The problem here is that a sarabande of this type (not all sarabandes do this) normally accents the second beat, as is indeed the case throughout this movement. For this reason, however, in a sarabande the (relative) accentuation of the second beat is insufficient to imply a hemiola. To put it more positively, it is possible to have numerous accented second beats without strongly disrupting (to use another term Willner employs) the movement’s basic metrical pattern. In this particular passage, the second beat of measure 7 may indeed be stronger (in some sense) than the downbeat of the measure, but it does not follow that the downbeat is therefore less strong than the preceding beat (in measure 6), as the hemiolic interpretation would require.
 I think, moreover, that a listener with special knowledge of historical performance is especially likely to discount implications of hemiola in the particular cadential formula with which we are dealing here, first, because strongly marked hemiola is relatively rare in sarabandes (as opposed to other dances, particularly courantes), and, second, because such a listener is especially likely to be aware of alternate listening strategies. Such a listener may also be predisposed against hearing hemiolas in the third movement of Handel’s concerto grosso op. 6, no. 6, considered later in Willner’s essay; Burney described this movement as “the musette, or rather chaconne, in this concerto,” recognizing in it the characteristic metrical pattern of the French chaconne, in which realized hemiola is extremely rare. I can only assert these points within the present essay; I ask the reader to accept, for the purpose of argument, that current trends in historical performance practice would discourage bringing out the particular hemiolas under discussion.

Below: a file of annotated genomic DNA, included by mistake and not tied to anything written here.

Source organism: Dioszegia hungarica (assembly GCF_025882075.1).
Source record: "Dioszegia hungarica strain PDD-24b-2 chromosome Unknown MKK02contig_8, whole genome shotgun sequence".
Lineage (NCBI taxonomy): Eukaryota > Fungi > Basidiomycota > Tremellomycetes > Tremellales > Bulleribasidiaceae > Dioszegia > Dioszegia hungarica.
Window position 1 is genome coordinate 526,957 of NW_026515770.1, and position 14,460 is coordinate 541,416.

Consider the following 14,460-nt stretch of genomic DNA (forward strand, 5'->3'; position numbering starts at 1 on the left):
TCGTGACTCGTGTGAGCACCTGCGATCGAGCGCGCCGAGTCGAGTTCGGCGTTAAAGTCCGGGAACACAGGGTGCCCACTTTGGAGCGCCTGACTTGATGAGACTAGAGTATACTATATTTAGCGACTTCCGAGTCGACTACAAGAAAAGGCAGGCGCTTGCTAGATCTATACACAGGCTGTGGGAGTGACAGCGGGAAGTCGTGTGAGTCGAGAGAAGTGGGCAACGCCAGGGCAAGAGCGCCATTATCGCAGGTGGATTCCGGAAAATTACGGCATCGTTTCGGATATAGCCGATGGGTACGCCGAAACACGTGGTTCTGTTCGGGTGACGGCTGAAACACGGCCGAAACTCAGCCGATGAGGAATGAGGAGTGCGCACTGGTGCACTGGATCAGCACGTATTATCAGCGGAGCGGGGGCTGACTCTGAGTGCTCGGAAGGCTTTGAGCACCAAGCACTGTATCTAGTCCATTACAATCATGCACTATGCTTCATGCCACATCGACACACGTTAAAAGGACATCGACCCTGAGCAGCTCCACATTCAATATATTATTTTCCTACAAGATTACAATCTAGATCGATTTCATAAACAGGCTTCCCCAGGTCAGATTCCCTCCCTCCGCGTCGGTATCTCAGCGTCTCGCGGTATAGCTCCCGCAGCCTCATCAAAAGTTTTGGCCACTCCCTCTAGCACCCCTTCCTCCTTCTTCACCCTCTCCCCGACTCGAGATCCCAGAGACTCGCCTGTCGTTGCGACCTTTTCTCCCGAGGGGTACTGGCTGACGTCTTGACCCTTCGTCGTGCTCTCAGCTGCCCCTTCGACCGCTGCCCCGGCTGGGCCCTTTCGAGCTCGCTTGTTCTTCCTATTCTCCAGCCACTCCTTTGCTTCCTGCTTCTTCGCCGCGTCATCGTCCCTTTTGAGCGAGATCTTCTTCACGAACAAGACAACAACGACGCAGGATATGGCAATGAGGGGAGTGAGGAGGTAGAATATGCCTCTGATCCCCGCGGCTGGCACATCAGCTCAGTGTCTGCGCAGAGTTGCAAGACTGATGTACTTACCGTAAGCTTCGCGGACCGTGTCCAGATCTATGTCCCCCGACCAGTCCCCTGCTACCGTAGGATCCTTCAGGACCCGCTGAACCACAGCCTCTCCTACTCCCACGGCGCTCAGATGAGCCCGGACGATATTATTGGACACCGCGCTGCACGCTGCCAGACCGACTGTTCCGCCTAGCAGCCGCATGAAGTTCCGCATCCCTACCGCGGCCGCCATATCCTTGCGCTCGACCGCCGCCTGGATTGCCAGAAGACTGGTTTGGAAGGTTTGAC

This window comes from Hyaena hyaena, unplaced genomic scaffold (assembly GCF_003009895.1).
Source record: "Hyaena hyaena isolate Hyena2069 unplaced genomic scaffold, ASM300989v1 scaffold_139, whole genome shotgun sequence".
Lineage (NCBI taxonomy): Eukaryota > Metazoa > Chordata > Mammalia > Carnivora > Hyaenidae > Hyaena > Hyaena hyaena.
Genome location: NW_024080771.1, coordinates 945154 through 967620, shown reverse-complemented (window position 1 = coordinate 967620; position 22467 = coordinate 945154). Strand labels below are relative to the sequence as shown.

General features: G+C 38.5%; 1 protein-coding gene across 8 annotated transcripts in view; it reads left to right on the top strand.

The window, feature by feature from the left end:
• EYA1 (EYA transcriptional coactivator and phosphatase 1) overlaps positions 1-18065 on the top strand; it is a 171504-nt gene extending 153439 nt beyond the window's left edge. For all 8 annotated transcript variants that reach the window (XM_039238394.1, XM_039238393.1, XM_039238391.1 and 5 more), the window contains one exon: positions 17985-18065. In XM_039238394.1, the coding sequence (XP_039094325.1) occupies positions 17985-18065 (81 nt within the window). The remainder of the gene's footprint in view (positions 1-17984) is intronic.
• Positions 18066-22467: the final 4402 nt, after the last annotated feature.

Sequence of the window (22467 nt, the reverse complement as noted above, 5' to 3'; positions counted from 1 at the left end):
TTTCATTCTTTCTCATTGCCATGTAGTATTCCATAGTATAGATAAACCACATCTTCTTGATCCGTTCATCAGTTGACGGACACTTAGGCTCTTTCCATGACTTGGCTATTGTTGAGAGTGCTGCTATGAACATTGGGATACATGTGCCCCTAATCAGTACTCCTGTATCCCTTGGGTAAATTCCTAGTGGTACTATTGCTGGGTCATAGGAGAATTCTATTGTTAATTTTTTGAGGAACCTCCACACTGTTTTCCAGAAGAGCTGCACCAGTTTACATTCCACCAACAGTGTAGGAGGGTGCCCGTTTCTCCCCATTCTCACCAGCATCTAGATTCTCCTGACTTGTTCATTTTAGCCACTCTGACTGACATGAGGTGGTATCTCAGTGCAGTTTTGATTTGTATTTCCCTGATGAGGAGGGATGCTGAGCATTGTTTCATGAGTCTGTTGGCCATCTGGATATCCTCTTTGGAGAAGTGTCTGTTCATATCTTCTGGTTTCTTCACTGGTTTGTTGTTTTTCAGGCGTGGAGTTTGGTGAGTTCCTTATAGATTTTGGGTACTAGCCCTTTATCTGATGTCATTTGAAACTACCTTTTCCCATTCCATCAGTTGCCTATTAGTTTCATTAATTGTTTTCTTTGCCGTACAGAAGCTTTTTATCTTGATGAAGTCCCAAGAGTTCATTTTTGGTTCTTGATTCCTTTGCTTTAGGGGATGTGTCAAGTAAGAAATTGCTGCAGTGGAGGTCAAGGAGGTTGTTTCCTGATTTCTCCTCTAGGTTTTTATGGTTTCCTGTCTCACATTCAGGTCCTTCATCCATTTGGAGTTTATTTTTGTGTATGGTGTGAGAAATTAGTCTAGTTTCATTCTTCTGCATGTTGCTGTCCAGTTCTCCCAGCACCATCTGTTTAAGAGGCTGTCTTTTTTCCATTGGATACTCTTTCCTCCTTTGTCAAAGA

One alternate listening strategy likely to be encouraged by such a performance is to consider measure 7 a “normal” measure for a late-Baroque sarabande, with accented first and second beats. Measure 6 then becomes an abnormal or disruptive measure, but only in the sense that it lacks any event on the second beat, instead sustaining the chord on the downbeat through two whole beats. (For this reason the editorial trill on the downbeat, which is a means for sustaining the upper-voice note on a keyboard instrument as well as emphasizing its melodic continuity to the following d’’, is well taken; it is at any rate strongly implied by the written-out termination (the two eighths) that follows). A listener attuned to current views on historical performance practice is particularly likely to adopt this strategy (or, rather, to assign it greater weight) because such a listener is likely to have heard numerous performances in which the downbeat is strongly accented in precisely this context. (That is, downbeats corresponding to that of the present measure 7 are played more loudly or otherwise given more accentuation than is the preceding beat, despite the implied hemiola that a player or listener less familiar with current views of historical performance practice might find here.)